The Snowy Start to Enceladus’ Tiger Stripes Explained

This image of the Tiger Stripes  is a composite of the images taken from the CASSINI mission.

Since the Cassini spacecraft first brought the stripes to the world’s attention in 2005, planetary scientists have posited several explanations for their formation. Hemingway’s model is the first of these to simultaneously answer the following five key questions: (1) How do the fissures form? (2) Why do they form in a parallel set? (3) Why are they each around 35 kilometers apart? (4) Why do they appear on the south pole? And, (5) Why are they found only on Enceladus?

To answer these questions and understand why he chose to study the Tiger Stripes, we spoke with Hemingway.


How Enceladus Got Its Stripes

Image Credit: NASA, ESA, JPL, SSI, Cassini Imaging Team

Saturn’s icy moon Enceladus is of great interest to scientists due to its subsurface ocean, making it a prime target for those searching for life elsewhere. New research led by Carnegie’s Doug Hemingway reveals the physics governing the fissures through which oceanwater erupts from the moon’s icy surface, giving its south pole an unusual “tiger stripe” appearance.


DTM at AGU 2019

Attending the 2019 AGU Fall Meeting? Find Updates, Resources, and More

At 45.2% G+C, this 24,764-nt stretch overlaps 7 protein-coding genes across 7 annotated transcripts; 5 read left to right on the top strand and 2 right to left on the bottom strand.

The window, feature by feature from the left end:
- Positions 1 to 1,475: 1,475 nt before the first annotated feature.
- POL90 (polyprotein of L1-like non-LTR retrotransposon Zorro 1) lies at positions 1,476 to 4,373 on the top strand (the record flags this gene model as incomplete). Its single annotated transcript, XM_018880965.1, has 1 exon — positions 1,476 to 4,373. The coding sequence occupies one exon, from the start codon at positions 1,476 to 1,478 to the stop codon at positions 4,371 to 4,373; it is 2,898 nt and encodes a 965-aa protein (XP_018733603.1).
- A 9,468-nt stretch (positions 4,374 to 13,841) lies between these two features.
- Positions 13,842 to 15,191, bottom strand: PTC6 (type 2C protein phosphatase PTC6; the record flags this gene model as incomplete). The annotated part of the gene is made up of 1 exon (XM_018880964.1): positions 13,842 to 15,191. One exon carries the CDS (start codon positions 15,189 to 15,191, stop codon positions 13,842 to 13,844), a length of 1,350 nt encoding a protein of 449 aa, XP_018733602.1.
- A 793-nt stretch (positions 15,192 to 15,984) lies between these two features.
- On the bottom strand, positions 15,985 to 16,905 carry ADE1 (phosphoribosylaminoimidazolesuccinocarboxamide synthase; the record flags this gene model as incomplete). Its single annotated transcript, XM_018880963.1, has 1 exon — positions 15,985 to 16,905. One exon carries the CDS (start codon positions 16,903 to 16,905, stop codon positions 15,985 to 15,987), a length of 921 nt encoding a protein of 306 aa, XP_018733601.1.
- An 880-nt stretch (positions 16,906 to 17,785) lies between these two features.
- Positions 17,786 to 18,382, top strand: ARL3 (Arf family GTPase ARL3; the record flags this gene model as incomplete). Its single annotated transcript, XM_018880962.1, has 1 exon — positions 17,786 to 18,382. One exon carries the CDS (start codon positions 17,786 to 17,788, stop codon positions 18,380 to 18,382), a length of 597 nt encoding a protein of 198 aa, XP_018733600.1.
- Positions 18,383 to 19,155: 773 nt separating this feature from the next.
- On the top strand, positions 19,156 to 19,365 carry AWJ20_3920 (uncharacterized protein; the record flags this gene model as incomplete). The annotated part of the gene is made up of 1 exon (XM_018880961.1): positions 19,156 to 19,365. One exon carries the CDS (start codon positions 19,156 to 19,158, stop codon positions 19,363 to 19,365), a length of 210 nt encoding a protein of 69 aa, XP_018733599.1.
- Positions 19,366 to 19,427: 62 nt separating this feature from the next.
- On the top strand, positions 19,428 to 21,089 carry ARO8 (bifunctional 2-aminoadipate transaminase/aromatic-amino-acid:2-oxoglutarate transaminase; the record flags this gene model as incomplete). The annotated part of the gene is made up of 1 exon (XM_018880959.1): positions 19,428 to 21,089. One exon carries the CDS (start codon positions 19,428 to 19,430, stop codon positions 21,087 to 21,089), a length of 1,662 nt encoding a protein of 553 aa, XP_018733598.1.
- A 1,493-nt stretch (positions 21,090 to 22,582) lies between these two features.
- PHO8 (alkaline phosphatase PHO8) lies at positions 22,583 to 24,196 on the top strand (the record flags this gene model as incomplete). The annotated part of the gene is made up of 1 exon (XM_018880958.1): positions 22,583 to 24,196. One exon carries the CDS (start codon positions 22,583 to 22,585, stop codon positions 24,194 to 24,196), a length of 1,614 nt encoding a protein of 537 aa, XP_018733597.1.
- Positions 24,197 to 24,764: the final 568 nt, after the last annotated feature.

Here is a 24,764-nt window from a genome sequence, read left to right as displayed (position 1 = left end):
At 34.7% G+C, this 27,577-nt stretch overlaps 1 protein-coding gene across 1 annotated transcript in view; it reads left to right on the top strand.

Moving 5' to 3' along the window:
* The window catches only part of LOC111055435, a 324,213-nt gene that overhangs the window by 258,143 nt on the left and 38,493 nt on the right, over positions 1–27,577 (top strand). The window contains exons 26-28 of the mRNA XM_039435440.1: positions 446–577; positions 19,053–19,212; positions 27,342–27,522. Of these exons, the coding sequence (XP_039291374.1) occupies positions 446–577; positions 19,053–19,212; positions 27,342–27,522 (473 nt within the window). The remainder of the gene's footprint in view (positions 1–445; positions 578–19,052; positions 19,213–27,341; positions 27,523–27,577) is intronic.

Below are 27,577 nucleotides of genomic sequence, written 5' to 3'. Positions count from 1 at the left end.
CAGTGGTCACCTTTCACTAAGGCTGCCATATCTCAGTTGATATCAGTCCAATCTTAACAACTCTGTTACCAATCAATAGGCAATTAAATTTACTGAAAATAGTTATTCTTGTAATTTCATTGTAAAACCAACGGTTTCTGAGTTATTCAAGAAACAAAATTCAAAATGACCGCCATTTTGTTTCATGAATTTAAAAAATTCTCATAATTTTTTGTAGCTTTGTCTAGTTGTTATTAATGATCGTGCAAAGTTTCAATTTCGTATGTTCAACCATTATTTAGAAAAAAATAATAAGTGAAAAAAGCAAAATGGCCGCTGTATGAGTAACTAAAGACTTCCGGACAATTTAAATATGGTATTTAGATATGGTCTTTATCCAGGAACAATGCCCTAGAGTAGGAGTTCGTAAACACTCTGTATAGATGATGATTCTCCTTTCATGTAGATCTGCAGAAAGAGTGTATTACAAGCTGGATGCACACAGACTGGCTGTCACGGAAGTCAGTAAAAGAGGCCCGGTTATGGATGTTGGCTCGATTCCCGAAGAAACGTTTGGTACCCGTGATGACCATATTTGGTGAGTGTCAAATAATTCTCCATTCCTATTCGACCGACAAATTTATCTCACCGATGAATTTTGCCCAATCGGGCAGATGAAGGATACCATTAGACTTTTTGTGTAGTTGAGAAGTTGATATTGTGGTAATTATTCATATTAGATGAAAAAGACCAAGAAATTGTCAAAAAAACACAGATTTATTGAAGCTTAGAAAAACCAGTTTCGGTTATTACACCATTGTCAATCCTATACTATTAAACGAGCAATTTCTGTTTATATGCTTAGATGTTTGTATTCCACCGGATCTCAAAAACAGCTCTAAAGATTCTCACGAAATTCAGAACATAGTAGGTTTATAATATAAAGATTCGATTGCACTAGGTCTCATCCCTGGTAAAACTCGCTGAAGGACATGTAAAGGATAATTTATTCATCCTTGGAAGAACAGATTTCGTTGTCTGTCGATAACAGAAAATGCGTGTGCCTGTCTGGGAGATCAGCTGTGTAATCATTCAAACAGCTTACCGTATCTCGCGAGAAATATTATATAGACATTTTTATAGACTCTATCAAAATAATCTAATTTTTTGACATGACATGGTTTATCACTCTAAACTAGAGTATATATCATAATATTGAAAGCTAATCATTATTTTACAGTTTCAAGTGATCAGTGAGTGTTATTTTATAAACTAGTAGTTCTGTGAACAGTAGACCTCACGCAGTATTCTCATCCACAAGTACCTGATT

The American Geophysical Union (AGU) Fall Meeting will be held December 9-13, 2019, in San Francisco, CA. DTM scientists will be presenting their latest scientific discoveries in areas including seismology, planetary science, geochemistry, and cosmochemistry.


"News Vacuum" | Letter from the Director | November 2019

Newspapers float around in the vacuum of space.

Director's letter from November 2019 covers Saturn's moons, exoplanets, the Mercury transit, podcasts, and more! 


Mercury in Transit: The History and Future of Measuring Transits

Mercury transits across the Sun

In astronomical parlance, a transit is a celestial phenomenon in which an object passes between us---the observer---in front of a larger object. A transit of Mercury, in which Mercury passes in front of the Sun, is an example of such phenomena that took place on November 11th, 2019 between 7:35 AM EST until 1:04 PM EST


Searching for the Deep Roots of Arc Volcanoes, Geoffrey Abers Presents His Tuve Lecture

Mount St Helens Erupting in 1980. Photo credit: USGS

On Thursday, October 31, 2019, Geoffrey Abers, the William and Katherine Snee Professor in Geological Sciences at Cornell Engineering and visiting Merle A. Tuve Senior Fellow at DTM, gave his lecture titled “Searching for the Deep Roots of Arc Volcanoes: Results from iMUSH Seismic Imaging in the Washington Cascades.”